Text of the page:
As a layman, I like to read about space exploration and come up with ideas.

One of them that I couldn't refute was a sort of firework that would scatter thousands or even millions of self-locating measurement devices in random directions across the sky. This could significantly lower the cost of information -

  • First, the launch would be a cheap operation as the level of precision required would
    be near zero -- some of the devices would be expected not to get anywhere near the
  • And second, the devices themselves could be rather cheap probably. If we were worried about creating an orbital mess, we could create a kind of bomb that would go off after leaving the vicinity of Earth. (Again the launch of the bomb wouldn't have to be done
    with the level of precision that most of the devices sent into the space require.)

A couple of months ago I read something that reminded me of the idea. I think it was pretty much the same thing, but I can't find it anywhere now. Could you please tell me where I can read about it and explain why this is not being done? (Or why it is being done, if it indeed is.)

  • $\begingroup$ Forgive me for being so obtuse, could you please explain 'self-locating'? $\endgroup$
    – Everyone
    Commented Sep 6, 2013 at 14:33
  • $\begingroup$ FYI -- launching a bomb to "clean up" space junk just makes more smaller and harder to track junk. The velocity is so high that tiny bits with hardly any mass can still do a lot of damage. $\endgroup$
    – user6972
    Commented Sep 8, 2013 at 17:57

1 Answer 1


The text you describe you read reminds me of the Cornell University's page on Sprite Concepts:

Rather than consider the “tremendous mirrors of very thin sheets” they envisioned, we consider solar pressure acting on our extremely small Sprite spacecraft. We have shown that competitive lightness numbers can be achieved by printing the spacecraft onto ultra thin silicon, essentially integrating the sail and the spacecraft.

       KickSat deploying Sprite femtosatellites

       Artist's impression of the KickSat deploying Sprite femtosatellites (source: KickSat on GitHub)

Now, I'm sure a lot of articles were born out of this idea of Sprite femtosatellites (see this answer for their current and near-future use in space), and while it might be a nice idea how to spread these tiny femtosatellites in a wide radius and let them drift through space, the main problem is actually later picking up their communications.

As you can see, such cheap and cheerful devices don't have a large communications antenna, a power source needed, and they actually don't even have any means of propulsion to at least orient themselves to some close by receiver that could act as a relay and send data back to Earth.

So the major show stopper considering your thoughts of sending such tiny satellites to deep space and let them do their science on their own is, we either wouldn't be receiving their data, or we'd need a large number of communication relays in their vicinity and amplify data transmissions. Needless to say, this would end up costing possibly more than having more independent, but larger and more expensive space probes.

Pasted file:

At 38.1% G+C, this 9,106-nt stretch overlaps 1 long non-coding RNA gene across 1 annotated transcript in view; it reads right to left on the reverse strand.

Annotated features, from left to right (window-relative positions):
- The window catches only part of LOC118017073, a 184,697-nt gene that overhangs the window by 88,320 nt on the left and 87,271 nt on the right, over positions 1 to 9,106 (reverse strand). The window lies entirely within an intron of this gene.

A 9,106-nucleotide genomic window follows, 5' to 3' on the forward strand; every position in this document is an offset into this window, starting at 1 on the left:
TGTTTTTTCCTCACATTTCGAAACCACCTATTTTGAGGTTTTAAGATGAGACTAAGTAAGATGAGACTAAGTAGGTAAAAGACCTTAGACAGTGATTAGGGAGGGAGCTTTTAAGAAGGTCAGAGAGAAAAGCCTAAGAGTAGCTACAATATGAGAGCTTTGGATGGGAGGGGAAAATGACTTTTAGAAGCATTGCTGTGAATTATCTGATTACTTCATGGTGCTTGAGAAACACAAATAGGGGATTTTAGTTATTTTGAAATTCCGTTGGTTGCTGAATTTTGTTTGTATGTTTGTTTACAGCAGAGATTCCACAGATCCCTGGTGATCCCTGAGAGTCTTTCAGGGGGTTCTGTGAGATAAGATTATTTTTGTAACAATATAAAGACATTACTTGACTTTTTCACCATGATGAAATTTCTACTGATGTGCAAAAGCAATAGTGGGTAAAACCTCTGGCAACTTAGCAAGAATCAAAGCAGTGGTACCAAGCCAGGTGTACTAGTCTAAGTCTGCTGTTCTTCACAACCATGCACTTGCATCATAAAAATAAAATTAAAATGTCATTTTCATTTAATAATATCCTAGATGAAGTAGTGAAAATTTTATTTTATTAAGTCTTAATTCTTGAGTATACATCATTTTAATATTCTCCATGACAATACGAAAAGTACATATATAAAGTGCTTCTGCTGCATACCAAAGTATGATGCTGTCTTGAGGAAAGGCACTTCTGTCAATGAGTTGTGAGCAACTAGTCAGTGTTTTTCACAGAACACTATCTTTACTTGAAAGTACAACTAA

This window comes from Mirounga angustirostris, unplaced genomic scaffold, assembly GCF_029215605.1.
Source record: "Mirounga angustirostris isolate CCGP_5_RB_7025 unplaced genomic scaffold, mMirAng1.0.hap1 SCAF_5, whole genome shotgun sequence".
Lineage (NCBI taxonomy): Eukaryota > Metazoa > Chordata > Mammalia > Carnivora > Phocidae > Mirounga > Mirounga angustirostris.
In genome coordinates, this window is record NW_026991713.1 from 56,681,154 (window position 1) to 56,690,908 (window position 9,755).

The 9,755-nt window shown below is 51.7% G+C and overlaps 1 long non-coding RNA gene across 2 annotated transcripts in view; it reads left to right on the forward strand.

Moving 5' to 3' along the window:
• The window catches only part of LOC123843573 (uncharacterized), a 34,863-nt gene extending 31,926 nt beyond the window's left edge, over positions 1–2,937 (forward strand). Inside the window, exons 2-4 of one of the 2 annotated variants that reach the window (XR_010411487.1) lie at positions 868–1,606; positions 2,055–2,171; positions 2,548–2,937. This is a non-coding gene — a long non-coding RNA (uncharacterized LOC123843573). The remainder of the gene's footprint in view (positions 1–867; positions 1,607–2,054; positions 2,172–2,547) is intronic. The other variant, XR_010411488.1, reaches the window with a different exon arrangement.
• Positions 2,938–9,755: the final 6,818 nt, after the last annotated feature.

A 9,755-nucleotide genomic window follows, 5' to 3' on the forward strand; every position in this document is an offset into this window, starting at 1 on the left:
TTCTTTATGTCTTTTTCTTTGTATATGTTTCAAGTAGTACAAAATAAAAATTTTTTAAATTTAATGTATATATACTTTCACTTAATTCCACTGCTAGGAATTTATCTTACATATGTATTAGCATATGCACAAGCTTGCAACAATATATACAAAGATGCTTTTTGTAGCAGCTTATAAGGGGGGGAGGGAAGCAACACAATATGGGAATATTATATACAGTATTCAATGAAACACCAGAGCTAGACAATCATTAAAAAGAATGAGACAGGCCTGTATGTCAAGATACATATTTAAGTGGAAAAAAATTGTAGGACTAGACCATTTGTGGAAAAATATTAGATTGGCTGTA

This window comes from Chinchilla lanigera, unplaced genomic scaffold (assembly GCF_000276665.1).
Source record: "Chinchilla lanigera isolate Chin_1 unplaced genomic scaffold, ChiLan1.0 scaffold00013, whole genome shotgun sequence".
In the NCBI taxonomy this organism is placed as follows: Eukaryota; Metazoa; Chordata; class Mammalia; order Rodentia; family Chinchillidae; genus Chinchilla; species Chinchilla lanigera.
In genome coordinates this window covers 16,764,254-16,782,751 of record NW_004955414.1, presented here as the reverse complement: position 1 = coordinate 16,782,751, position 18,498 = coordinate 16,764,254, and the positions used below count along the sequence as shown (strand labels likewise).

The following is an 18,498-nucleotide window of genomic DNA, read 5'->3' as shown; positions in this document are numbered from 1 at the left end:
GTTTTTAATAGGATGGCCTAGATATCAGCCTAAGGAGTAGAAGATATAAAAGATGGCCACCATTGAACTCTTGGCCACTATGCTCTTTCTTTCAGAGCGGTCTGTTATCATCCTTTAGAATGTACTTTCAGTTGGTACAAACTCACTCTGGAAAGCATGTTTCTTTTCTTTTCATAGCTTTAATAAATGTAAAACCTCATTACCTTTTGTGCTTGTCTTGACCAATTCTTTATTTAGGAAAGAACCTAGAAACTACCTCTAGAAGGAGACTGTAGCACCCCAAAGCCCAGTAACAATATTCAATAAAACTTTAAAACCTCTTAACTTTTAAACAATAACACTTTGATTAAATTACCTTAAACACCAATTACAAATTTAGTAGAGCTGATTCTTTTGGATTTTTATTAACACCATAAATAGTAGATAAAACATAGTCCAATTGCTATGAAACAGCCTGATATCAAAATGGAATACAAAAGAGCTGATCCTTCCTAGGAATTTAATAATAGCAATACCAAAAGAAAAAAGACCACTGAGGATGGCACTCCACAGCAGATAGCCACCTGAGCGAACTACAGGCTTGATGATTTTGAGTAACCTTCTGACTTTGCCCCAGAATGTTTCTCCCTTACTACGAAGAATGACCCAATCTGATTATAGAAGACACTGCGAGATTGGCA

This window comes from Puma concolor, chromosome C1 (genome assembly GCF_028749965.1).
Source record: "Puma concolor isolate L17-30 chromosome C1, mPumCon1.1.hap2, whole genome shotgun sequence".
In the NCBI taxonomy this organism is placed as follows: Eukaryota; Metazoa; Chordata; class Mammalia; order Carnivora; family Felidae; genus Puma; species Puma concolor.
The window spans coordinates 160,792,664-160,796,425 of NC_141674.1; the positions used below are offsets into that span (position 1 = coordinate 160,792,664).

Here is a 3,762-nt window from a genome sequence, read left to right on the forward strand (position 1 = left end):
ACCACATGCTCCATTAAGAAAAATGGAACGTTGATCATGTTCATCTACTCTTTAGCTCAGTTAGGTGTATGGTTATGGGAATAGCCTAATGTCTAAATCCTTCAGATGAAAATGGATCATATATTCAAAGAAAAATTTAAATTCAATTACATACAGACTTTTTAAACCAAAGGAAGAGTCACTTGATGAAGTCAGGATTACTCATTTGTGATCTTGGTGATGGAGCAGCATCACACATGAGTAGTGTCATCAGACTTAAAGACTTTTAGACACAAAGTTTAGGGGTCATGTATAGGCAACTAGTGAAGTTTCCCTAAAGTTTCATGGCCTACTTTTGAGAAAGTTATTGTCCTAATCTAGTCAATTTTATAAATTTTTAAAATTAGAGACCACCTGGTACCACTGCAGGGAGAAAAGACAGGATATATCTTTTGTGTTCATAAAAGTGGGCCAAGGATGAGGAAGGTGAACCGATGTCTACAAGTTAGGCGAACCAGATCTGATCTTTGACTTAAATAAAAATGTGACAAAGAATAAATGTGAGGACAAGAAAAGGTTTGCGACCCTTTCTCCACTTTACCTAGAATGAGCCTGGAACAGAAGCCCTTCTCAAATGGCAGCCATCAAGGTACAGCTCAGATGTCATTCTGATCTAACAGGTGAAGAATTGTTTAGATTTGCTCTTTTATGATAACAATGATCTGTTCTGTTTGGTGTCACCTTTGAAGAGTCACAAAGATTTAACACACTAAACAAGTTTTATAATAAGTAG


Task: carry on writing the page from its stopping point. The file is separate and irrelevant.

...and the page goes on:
But such femtosatellites could still be used, though on a scale that makes sense.

For example: As atmospheric probes to other celestials, and even the Earth itself, with a relatively close proximity communications satellite in range (probably where they would be launched from in the first place) to pick their data transmissions and forward them to wherever they'd be later collated and analyzed.

  • $\begingroup$ So I tried to read a bunch of the links to find out what they are actually doing with this, and found nothing. What "data" will they be collecting? $\endgroup$
    – user6972
    Commented Sep 8, 2013 at 18:04
  • $\begingroup$ @user6972 - Apparently, for this first trial without being attached to anything - nothing. All there is to it is the test of their communications abilities, or maybe our ability to pick them up. Well, and their ability to produce enough solar power to do that. Remember, they'll have no attitude control, so this might not work out as good as some hope it will. IIRC some amateur radio astronomy telescope array will be also used to help with this, but I forgot which one. :( I also added more links in my other related answer, if it helps. ;) $\endgroup$
    – TildalWave
    Commented Sep 8, 2013 at 18:26
  • $\begingroup$ Would it be possible for the femtosatellites to serve as relays themselves? I mean something like a cloud of femtosatellites buzzing with information, some of which would perhaps get lost. Hypothetically, if there was a femtosatellite belt around the Sun, wouldn't a single large communication satellie suffice to relay the randomized information to Earth? If it makes sense, is this feasible? $\endgroup$
    – ymar
    Commented Nov 9, 2013 at 20:41
  • $\begingroup$ @ymar Sun is probably not the best example, because of the huge interference in radio wavelengths that would likely completely blanket any weak transmissions such femtosatellites could manage, so you would likely need a whole fleet of larger, comms relay satellites close by in orbit. Probably possible still, but their size limits the wavelengths used (still effective dipole antenna length would be ~ 1/5 the wavelength) so any comms would be short-range in line of sight. But less violent celestials would likely be a better target for such swarms of femtosatellites as in situ measuring devices. $\endgroup$
    – TildalWave
    Commented Nov 9, 2013 at 21:04

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